Latest Update On The Current Housing Market – May 21, 2020

Latest Update On The Current Housing Market – May 21, 2020

Latest Update On The Current Housing Market – May 21, 2020Since the onset of COVID-19, forecasts on the housing market run the gamut from optimistic to pessimistic as things continue to change from week-to-week.  

In the early stages of the outbreak in February of this year, the market was cruising along at a steady pace with sellers continuing to gain leverage, and buyers benefiting from lower mortgage rates. The month of February showed some early signs of coronavirus outbreak, especially in those markets that were hit early and hard. 


Days on The Market – 15 Days Longer

Now, with states just beginning to open up, days on market is a half a month longer than this time last year, according to’s current weekly housing trends report. This is the biggest increase in time on the market since 2013.

“Days on the market” is the number of days that a property has been listed on the local multiple listing services (MLS) until a seller has accepted an offer and signed a contract. It can also be referred to as “time on market” or “market time.”

New listings were also down 28% with declines continuing nationwide. This trend is visible in local data as well as the national figures, with 69 of the largest 100 metros showing similar double-digit percent increases in time on market from one year ago.

“Mid-May is normally the time of year when homes sell the fastest,” as it’s in the thick of the busy spring home-buying season, says Chief Economist Danielle Hale.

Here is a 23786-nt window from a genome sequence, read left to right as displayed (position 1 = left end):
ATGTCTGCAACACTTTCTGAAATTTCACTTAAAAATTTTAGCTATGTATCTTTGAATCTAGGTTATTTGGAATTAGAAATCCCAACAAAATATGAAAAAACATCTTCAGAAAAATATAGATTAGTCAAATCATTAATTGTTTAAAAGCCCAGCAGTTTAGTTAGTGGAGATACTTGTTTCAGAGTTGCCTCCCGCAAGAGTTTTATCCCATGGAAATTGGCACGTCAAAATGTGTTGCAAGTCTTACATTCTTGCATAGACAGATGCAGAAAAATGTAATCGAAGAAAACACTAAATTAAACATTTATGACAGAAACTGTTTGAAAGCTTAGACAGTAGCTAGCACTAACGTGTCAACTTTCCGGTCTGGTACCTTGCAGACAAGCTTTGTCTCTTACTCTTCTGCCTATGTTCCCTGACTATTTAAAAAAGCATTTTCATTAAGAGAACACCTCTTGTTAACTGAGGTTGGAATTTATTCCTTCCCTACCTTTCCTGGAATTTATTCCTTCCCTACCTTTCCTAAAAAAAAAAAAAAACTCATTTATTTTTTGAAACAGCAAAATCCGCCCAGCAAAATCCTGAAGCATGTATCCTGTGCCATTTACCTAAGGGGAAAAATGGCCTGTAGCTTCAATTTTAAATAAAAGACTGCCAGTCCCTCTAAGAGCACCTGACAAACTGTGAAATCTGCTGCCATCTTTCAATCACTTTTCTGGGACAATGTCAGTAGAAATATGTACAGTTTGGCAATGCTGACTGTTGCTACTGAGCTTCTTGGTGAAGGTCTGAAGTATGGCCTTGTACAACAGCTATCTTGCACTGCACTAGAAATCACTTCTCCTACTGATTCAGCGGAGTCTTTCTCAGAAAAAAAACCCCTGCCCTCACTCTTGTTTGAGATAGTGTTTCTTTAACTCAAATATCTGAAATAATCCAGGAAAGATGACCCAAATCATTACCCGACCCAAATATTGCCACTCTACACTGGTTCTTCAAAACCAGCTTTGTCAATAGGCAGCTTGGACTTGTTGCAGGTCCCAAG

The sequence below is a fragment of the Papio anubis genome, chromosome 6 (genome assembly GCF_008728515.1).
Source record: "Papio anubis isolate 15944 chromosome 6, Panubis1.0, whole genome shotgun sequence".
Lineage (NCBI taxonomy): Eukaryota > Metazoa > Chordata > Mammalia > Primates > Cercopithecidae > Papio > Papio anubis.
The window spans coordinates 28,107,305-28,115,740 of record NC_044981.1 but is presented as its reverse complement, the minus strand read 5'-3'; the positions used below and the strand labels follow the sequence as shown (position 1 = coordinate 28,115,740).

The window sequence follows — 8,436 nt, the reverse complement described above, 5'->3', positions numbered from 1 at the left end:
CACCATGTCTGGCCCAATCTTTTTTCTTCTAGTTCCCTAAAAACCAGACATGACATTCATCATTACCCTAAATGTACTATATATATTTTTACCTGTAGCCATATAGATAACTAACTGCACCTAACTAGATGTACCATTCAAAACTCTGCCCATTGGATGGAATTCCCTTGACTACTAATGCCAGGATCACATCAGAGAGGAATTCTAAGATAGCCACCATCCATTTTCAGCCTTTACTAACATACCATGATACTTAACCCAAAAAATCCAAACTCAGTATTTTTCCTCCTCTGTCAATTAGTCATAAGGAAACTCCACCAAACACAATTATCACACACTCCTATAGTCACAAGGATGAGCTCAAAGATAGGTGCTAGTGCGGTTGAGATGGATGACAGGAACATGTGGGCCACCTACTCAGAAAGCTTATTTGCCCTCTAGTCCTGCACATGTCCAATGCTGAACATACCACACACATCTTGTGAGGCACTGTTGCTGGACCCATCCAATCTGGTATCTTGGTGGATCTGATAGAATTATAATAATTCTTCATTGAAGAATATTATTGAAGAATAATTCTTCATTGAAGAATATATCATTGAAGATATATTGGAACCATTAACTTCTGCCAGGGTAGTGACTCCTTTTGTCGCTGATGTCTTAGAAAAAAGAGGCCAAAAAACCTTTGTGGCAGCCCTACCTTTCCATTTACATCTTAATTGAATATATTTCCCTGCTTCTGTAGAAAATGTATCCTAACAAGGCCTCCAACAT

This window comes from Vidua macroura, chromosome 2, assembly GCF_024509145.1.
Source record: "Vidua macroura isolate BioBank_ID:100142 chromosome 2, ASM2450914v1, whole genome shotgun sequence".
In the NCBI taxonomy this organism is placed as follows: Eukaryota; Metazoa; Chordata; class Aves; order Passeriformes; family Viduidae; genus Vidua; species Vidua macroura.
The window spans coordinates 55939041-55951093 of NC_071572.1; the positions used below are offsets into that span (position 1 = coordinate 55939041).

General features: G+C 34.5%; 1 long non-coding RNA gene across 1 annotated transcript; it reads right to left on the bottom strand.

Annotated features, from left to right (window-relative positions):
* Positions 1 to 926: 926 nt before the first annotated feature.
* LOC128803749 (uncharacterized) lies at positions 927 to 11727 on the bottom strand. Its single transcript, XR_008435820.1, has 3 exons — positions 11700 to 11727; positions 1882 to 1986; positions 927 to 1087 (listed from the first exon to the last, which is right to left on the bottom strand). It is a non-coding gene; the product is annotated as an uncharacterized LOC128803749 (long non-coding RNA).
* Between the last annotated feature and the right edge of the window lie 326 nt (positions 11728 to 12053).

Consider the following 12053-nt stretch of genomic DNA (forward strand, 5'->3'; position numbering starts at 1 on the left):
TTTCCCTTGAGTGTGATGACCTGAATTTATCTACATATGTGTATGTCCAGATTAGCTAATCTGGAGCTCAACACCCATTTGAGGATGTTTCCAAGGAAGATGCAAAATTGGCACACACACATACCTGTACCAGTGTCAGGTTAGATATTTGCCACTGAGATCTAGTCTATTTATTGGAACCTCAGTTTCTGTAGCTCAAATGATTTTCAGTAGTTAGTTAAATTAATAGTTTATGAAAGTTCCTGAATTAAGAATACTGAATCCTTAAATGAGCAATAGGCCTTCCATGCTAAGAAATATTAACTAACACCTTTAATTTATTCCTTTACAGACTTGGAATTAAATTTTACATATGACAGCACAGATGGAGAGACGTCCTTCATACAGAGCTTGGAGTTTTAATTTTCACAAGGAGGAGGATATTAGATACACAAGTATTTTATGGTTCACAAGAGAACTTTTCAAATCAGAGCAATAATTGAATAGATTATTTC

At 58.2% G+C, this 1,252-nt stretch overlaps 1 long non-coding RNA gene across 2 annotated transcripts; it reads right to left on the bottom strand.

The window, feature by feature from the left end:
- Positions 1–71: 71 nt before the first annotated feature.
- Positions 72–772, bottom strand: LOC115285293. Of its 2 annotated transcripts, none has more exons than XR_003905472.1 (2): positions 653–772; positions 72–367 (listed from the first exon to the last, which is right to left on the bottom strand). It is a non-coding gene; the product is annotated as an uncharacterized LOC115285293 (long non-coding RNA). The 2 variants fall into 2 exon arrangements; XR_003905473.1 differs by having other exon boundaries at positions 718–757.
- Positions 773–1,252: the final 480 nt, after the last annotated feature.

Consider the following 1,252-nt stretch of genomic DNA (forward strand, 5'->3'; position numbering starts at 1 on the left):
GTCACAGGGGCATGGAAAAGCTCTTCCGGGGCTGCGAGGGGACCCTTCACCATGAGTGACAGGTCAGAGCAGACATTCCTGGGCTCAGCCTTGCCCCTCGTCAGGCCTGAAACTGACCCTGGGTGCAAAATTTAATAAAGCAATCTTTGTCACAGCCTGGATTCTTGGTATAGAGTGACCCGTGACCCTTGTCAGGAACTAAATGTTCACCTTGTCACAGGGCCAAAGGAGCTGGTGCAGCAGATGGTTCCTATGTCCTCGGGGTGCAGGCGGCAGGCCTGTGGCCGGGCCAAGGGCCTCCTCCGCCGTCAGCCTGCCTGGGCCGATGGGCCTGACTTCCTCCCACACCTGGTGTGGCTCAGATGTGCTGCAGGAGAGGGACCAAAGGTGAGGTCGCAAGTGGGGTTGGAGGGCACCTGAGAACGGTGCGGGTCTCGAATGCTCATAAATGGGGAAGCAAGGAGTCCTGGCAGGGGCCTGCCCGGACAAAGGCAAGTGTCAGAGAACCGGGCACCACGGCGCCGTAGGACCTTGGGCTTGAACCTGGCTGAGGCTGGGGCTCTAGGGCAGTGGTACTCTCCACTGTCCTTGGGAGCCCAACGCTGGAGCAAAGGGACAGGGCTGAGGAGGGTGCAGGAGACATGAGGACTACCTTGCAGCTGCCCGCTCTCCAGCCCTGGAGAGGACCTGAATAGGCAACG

Median listing prices are still growing at a slower pace than before the COVID-19 situation, but according to, it’s expected that time on market figures will improve in late summer, especially as buyers try to make up for the missed spring season.


Home Prices Still Remain Strong

Although home sales have declined due to social distancing & economic unpredictability, home prices are still strong across the nation.

According to the National Association of Realtors® the median existing-home price for all housing types in March was $280,600 – up 8.0% from March 2019 ($259,700), as prices increased in every region.

The median home price gains mark 97 straight months of year-over-year gains (nationally). In March, the unsold inventory was equal to a 3.4-month supply at the current sales pace, up from three months in February and down from the 3.8-month figure (from a year ago).

According to, in April 2020, the median national listing price grew by only 0.6 percent year-over-year, to $320,000. 

Of the largest 50 metros, now only 30 still saw year-over-year gains in median listing prices, down from 45 last month. Forty-seven of the 50 largest metros saw their year-over-year listing price growth decrease compared to last month.


Market Data Summary 

Week ending

May 16

Week ending May 9 Week ending May 2 First Two Weeks March
Time on Market 15 days slower YOY 13 days slower YOY 11 days slower YOY 4 days faster


New Listings  -28% YOY -29% YOY -39% YOY +5% YOY
Total Listings  -20% YOY -19% YOY -19% YOY -16% YOY
Median Listing Prices 1.5% YOY 1.4% YOY 1.6% YOY 4% YOY


Partner with Top-rated Farmington Hills and Oakland County MI REALTOR® -Tom Gilliam

 2020 Best of Farmington Hills REALTOR - Tom GilliamA top-rated Farmington Hill and Oakland County MI real estate agent like Tom Gilliam can show you more properties and save you thousands when you buy a home. You need an agent who knows the area, processes a vast network of local connections, and has the skills to negotiate like a pro.

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With over 25 years of local real estate experience, Tom will always protect your interests, advocate for you, and go above and beyond your expectations to ensure a smooth and successful transaction.

If you or someone you know is interested in buying or selling Farmington Hills or Oakland County real estate, please give Tom Gilliam a call today at 248-790-5594 or you can get in touch here.

Tom Gilliam, REALTOR®
RE/MAX Classic
29630 Orchard Lake Rd.
Farmington Hills 48334
Call: 248-790-5594
Office: 248-737-6800
Email: Tom @
License #314578

No Housing Crash in the Near Future: 4 Reasons Why

No Housing Crash in the Near Future: 4 Reasons Why